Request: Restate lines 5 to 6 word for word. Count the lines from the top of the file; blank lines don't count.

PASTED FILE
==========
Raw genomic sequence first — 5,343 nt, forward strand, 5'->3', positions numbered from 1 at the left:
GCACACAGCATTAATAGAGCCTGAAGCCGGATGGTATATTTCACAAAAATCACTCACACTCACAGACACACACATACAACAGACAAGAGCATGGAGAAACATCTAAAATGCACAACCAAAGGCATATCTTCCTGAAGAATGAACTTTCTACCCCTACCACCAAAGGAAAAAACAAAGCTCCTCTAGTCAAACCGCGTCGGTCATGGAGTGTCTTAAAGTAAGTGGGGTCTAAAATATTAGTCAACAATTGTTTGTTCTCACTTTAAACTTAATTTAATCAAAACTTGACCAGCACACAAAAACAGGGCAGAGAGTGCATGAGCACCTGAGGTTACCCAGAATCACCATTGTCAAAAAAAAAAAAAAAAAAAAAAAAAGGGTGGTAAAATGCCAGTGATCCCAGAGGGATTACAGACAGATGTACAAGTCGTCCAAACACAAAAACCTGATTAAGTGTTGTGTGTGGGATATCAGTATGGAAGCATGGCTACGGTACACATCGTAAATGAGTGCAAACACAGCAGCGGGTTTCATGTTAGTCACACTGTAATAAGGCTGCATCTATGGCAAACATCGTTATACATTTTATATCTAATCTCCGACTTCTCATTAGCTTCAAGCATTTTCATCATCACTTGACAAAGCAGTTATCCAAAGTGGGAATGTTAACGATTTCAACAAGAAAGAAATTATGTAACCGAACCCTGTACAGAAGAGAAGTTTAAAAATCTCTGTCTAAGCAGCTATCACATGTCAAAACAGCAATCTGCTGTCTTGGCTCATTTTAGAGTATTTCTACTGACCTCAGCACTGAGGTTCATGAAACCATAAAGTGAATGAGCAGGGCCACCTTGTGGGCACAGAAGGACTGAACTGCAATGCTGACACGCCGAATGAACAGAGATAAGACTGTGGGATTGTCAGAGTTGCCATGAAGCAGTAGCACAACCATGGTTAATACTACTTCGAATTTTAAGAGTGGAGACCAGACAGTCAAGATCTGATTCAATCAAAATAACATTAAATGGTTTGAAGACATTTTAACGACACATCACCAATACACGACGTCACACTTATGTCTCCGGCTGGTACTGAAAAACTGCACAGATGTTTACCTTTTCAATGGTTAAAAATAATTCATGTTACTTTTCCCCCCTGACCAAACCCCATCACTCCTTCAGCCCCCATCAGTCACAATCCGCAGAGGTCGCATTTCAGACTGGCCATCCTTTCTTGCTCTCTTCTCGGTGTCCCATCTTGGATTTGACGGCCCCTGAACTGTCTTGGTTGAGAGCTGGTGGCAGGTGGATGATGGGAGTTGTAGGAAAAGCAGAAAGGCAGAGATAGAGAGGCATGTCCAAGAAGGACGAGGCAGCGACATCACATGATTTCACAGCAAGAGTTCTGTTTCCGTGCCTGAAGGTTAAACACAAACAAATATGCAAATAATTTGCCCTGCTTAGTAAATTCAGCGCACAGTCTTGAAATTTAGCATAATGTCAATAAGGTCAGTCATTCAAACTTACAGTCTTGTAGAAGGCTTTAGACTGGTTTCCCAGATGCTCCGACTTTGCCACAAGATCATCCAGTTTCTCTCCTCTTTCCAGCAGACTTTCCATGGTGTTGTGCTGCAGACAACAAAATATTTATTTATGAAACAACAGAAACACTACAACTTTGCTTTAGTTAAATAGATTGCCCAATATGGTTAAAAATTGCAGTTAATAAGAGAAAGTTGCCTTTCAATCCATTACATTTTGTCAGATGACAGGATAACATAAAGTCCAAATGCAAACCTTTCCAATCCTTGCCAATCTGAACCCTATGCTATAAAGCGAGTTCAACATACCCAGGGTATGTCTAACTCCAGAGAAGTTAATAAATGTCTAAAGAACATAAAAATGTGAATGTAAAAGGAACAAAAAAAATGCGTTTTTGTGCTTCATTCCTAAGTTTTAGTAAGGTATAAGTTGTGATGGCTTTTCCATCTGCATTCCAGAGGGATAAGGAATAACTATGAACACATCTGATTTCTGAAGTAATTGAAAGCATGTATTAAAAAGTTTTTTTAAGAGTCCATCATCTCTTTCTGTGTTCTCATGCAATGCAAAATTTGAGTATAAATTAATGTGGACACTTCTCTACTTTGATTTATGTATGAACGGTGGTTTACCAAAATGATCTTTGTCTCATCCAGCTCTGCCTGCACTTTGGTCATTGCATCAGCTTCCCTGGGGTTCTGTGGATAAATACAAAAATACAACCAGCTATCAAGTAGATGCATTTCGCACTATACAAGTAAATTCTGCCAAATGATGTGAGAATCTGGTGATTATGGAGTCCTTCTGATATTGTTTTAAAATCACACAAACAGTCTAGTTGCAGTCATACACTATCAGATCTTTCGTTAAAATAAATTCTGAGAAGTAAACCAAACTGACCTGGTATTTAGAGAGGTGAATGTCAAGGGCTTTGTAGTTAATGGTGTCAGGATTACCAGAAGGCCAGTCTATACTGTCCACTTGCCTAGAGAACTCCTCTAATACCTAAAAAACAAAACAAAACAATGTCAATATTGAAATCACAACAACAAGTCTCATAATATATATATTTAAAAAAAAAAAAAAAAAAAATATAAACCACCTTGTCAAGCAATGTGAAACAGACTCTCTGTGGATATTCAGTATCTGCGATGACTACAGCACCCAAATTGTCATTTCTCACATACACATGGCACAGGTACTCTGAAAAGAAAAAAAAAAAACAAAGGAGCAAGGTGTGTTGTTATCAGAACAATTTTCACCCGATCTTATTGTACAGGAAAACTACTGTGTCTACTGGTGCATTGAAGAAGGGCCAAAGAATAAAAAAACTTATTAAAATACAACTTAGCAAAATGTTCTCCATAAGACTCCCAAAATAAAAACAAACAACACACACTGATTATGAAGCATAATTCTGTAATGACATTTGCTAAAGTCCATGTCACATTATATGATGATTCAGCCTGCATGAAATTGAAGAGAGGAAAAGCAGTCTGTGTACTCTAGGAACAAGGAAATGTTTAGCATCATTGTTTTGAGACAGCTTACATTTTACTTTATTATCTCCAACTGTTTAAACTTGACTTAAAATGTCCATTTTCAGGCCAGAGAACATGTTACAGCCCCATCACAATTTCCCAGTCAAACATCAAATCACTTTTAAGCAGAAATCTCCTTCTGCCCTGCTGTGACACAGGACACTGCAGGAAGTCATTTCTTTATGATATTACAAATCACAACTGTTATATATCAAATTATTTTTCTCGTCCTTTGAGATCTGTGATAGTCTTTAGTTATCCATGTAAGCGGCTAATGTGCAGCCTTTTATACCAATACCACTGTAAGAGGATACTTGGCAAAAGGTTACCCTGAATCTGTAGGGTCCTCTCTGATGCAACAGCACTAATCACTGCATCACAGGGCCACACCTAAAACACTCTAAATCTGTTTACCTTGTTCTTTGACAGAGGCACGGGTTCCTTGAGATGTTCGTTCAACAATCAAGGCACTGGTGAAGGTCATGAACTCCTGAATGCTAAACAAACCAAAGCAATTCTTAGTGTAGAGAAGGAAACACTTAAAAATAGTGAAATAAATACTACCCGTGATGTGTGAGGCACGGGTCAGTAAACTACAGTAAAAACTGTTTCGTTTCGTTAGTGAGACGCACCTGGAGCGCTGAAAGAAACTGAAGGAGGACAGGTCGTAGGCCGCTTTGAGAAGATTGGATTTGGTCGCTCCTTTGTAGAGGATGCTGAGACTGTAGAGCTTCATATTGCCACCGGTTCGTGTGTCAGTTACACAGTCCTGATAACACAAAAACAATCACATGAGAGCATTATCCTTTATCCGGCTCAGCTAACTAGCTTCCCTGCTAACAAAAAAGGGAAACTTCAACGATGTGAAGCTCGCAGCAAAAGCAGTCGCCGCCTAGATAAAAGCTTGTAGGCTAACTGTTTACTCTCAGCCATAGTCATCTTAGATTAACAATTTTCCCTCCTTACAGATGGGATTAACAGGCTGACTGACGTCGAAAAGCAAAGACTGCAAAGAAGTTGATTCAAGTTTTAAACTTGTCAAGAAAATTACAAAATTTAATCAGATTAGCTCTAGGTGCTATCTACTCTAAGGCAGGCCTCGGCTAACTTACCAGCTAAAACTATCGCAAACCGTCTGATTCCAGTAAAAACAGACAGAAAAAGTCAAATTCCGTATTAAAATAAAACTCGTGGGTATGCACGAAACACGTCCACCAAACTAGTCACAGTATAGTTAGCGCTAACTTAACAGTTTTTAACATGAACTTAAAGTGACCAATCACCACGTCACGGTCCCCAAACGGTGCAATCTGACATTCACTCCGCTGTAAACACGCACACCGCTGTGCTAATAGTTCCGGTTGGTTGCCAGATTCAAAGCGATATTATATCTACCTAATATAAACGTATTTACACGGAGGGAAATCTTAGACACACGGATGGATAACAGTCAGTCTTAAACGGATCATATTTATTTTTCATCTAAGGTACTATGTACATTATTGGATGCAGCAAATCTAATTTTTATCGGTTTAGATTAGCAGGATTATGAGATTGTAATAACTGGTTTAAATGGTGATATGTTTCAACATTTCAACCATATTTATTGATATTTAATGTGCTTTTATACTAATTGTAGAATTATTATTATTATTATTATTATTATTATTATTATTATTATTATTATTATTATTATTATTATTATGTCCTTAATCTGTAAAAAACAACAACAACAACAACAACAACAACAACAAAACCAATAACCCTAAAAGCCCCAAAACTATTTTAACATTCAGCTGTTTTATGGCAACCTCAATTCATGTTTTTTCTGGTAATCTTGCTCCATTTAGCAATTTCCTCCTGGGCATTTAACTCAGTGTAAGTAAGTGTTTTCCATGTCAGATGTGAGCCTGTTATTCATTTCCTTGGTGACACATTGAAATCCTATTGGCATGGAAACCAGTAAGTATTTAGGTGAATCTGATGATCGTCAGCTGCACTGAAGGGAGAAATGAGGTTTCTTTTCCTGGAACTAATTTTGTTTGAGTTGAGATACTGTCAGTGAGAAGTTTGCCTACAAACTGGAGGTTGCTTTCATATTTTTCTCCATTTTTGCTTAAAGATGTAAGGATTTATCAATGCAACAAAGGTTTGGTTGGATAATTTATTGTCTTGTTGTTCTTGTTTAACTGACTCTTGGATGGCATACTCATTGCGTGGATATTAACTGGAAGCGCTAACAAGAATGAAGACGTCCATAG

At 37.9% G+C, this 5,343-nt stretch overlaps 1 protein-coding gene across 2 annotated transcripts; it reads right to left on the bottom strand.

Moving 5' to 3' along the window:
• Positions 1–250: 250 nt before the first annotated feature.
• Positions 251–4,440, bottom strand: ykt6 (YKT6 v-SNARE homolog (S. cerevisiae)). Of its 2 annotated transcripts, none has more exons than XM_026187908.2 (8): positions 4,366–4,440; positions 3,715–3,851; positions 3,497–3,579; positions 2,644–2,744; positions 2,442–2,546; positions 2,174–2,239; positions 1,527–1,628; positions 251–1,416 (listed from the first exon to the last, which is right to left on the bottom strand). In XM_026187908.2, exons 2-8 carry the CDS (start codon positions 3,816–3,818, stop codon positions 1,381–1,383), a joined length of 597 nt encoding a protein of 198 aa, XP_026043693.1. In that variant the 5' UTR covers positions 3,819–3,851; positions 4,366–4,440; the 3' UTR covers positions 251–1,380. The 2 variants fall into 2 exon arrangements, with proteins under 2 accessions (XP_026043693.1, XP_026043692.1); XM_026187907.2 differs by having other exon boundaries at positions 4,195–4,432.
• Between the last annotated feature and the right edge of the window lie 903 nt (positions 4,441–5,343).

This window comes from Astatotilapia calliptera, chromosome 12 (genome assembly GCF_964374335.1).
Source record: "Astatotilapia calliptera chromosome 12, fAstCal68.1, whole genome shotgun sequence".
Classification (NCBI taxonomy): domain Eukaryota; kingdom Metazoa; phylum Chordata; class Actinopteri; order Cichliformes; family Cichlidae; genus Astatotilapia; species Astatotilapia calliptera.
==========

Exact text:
• Positions 1–250: 250 nt before the first annotated feature.
• Positions 251–4,440, bottom strand: ykt6 (YKT6 v-SNARE homolog (S. cerevisiae)). Of its 2 annotated transcripts, none has more exons than XM_026187908.2 (8): positions 4,366–4,440; positions 3,715–3,851; positions 3,497–3,579; positions 2,644–2,744; positions 2,442–2,546; positions 2,174–2,239; positions 1,527–1,628; positions 251–1,416 (listed from the first exon to the last, which is right to left on the bottom strand). In XM_026187908.2, exons 2-8 carry the CDS (start codon positions 3,816–3,818, stop codon positions 1,381–1,383), a joined length of 597 nt encoding a protein of 198 aa, XP_026043693.1. In that variant the 5' UTR covers positions 3,819–3,851; positions 4,366–4,440; the 3' UTR covers positions 251–1,380. The 2 variants fall into 2 exon arrangements, with proteins under 2 accessions (XP_026043693.1, XP_026043692.1); XM_026187907.2 differs by having other exon boundaries at positions 4,195–4,432.